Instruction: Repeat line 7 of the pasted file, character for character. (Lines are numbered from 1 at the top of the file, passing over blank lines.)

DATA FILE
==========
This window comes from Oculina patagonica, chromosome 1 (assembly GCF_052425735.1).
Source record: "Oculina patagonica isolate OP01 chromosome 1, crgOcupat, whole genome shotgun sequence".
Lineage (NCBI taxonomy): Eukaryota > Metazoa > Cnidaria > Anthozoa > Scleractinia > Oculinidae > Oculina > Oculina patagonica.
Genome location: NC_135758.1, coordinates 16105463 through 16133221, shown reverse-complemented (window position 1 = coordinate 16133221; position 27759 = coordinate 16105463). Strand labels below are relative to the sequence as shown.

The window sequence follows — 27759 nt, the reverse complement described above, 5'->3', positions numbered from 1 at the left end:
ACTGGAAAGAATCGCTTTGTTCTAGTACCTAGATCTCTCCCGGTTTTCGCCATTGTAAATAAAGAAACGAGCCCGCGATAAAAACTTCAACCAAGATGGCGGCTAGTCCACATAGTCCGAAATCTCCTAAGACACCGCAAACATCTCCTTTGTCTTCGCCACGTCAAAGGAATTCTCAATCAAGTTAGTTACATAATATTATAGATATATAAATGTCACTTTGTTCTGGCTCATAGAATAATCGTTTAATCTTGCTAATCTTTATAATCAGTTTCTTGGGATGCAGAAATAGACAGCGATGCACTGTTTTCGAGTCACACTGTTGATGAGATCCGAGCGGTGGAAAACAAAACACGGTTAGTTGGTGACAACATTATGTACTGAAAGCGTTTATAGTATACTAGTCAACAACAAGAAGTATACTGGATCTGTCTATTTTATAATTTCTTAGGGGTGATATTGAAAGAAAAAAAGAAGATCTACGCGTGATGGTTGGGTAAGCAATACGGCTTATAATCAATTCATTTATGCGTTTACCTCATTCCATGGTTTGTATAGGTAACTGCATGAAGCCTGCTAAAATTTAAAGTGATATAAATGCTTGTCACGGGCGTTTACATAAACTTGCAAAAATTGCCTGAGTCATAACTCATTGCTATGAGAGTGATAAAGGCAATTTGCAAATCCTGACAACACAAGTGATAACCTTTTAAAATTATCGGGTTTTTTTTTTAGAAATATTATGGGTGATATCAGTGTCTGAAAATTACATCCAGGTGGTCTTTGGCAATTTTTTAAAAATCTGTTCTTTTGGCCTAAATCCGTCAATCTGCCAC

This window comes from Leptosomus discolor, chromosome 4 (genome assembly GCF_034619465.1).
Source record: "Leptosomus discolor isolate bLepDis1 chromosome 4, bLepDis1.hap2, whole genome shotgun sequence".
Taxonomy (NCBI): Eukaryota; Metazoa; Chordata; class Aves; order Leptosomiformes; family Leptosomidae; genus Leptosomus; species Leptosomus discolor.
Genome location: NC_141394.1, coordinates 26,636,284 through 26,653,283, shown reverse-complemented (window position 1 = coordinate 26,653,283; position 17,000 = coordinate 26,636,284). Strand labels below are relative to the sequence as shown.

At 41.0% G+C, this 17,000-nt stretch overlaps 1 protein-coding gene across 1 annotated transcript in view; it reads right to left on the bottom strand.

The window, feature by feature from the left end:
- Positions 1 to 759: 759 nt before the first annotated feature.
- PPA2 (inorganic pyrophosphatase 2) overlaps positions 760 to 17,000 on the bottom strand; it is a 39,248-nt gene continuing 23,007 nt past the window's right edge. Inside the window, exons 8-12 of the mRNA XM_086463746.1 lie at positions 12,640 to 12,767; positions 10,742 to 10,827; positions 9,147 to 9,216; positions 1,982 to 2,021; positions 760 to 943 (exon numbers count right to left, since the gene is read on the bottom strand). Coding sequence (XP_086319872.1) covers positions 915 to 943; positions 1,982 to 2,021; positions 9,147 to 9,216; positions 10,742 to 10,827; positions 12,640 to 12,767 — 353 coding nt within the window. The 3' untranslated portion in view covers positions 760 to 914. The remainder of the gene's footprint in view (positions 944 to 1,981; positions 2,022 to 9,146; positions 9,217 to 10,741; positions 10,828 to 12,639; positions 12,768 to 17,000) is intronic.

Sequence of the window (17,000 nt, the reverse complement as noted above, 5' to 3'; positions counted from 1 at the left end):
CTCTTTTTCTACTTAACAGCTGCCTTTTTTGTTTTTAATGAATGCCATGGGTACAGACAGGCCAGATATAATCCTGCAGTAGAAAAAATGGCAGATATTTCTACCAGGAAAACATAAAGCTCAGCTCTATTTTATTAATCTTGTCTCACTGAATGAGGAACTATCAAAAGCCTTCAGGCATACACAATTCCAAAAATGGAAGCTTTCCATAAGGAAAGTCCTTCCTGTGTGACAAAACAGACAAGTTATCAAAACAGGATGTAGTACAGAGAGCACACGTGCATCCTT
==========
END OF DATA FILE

This window comes from Leptosomus discolor, chromosome 4 (genome assembly GCF_034619465.1).